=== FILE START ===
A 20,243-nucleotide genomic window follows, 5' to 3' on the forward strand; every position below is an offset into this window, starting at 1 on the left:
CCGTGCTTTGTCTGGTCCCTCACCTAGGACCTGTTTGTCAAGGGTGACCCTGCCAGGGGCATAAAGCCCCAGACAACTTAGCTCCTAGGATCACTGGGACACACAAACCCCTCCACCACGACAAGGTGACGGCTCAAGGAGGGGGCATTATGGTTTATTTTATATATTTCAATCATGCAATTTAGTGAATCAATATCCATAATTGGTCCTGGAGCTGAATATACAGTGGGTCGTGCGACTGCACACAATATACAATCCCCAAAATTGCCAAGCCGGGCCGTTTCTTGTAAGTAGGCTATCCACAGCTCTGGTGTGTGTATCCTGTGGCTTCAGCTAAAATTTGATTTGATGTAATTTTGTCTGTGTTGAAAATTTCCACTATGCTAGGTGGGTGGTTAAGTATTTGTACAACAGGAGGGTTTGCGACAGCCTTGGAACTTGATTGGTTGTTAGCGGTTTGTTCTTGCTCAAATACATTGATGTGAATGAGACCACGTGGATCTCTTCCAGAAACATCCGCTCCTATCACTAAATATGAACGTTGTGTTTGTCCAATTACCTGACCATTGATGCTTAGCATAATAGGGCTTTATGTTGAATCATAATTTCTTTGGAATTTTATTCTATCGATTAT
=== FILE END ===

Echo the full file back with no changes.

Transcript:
A 20,243-nucleotide genomic window follows, 5' to 3' on the forward strand; every position below is an offset into this window, starting at 1 on the left:
CCGTGCTTTGTCTGGTCCCTCACCTAGGACCTGTTTGTCAAGGGTGACCCTGCCAGGGGCATAAAGCCCCAGACAACTTAGCTCCTAGGATCACTGGGACACACAAACCCCTCCACCACGACAAGGTGACGGCTCAAGGAGGGGGCATTATGGTTTATTTTATATATTTCAATCATGCAATTTAGTGAATCAATATCCATAATTGGTCCTGGAGCTGAATATACAGTGGGTCGTGCGACTGCACACAATATACAATCCCCAAAATTGCCAAGCCGGGCCGTTTCTTGTAAGTAGGCTATCCACAGCTCTGGTGTGTGTATCCTGTGGCTTCAGCTAAAATTTGATTTGATGTAATTTTGTCTGTGTTGAAAATTTCCACTATGCTAGGTGGGTGGTTAAGTATTTGTACAACAGGAGGGTTTGCGACAGCCTTGGAACTTGATTGGTTGTTAGCGGTTTGTTCTTGCTCAAATACATTGATGTGAATGAGACCACGTGGATCTCTTCCAGAAACATCCGCTCCTATCACTAAATATGAACGTTGTGTTTGTCCAATTACCTGACCATTGATGCTTAGCATAATAGGGCTTTATGTTGAATCATAATTTCTTTGGAATTTTATTCTATCGATTAT